May 30, 2020Why industrial 3D scanners make sense for 3D printer projects in the product development process See the article
Digitization and robotics for flexible manufacturing and individualization
Creative Robotics (CR), a research unit within the University for Art and Design Linz, Austria, study robotics as an interface between the digital and the physical world. CR works with robotic arms and focus their research on new robot applications leading to flexible production and individualization rather than mass production and classic automation. Creative Robotics chooses to work primarily with small companies wishing to implement their existing process knowledge about robots. To that end, this approach will not only result in gain efficiency, but will also create entirely new products. Their interdisciplinary team of architects, designers, 3D artists and engineers strives to think outside the box of classic automation and find new innovative solutions. The CR laboratory is located in the 4000 m² industrial innovation workshop Grand Garage. The purpose of this collaboration is the open threshold-free transfer of knowledge of robotics methods for schoolchildren, students, start-ups and companies.
The Creaform ACADEMIA 3D scanner is an educational suite program that goes beyond delivering simple didactic tools. This 3D scanner, specially developed for the education sector, is a complete didactic solution for future-oriented teachers and researchers who use the latest industrial technologies to teach and research innovatively, and who wants to introduce their students to state-of-the-art technologies. Students will learn the benefits of handheld 3D scanners and their use in real life applications such as reverse engineering, industrial design and quality control.
Here are just a few of many various projects for which the ACADEMIA 3D scanner was used at Creative Robotics:
Customized soccer ball with 3D scanning, in collaboration with BallDesigner:
BallDesigner sells customizable soccer balls, which are individually manufactured with a short lead time. The objective of the research project was to label the balls directly on site. To make this happen, it was necessary to scan some soccer balls in order to feel for the material tolerances that occurred and to be able to compensate them with the robot.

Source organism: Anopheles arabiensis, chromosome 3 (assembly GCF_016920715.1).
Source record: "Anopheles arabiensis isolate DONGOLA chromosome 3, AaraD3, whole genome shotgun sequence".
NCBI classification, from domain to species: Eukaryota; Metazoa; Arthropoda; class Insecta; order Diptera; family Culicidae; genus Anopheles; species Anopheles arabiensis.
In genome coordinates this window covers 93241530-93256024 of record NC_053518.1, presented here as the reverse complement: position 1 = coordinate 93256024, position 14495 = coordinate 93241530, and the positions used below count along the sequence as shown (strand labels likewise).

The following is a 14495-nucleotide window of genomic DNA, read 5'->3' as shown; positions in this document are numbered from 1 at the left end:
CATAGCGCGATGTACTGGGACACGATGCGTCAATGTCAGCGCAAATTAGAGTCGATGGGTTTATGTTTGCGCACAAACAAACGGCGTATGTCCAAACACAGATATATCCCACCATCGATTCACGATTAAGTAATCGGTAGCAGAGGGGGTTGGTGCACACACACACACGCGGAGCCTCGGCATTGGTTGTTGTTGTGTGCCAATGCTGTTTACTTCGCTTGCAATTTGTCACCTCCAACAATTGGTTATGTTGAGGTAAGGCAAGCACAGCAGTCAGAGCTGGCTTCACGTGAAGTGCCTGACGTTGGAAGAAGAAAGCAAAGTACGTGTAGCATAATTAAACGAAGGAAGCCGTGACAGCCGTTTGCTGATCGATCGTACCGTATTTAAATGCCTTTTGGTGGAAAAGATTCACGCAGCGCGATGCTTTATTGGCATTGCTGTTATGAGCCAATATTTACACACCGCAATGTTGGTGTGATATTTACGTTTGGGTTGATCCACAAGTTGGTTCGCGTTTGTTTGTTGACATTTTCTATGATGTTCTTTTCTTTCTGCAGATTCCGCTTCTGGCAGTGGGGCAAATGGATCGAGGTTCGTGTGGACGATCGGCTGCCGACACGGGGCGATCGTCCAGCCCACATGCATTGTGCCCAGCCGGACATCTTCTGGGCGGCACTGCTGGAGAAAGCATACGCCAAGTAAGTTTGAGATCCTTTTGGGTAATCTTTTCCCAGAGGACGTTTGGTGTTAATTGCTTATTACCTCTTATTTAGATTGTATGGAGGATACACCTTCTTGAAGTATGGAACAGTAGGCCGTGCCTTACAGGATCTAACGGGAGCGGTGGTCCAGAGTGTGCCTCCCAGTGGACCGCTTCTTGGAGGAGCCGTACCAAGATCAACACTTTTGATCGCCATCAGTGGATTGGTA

Halloween installation for KUKA robots CEE:
A robot installation was developed for KUKA for Halloween during which customers were able to design their own pumpkin designs on a 2D tablet at an event. The robot then applied the design directly to a pumpkin. In this case, it was also necessary to scan the pumpkin in advance so that the individual shape of each pumpkin could be taken into account.
Quality control from SPIF:
Nicole Hübscher is a designer and has developed a breakfast tray based on “Single-Point Incremental Forming.” A sheet of aluminum is gradually deformed by pressure by the robot without heating it. As the metal deforms not only plastically but also elastically, the Creaform ACADEMIA 3D scanner was used to compare the CAD target model with the actual status so that the metal can be reworked on site if necessary.
Johannes Braumann, the director of University for Art and Design Linz, summarizes: “It was impressive to see how students, with no previous experience in 3D scanning, were able to work with the ACADEMIA scanner and the VXelements software on their own after just a few minutes of instructions. The ratio of accuracy and performance is better than the one of comparable structured white light scanners within the same budget range and suitable for most of our applications. In addition to being a valuable tool for research projects, the ACADEMIA scanner provided an excellent starting point for our students to gain experience with 3D scanning technology.”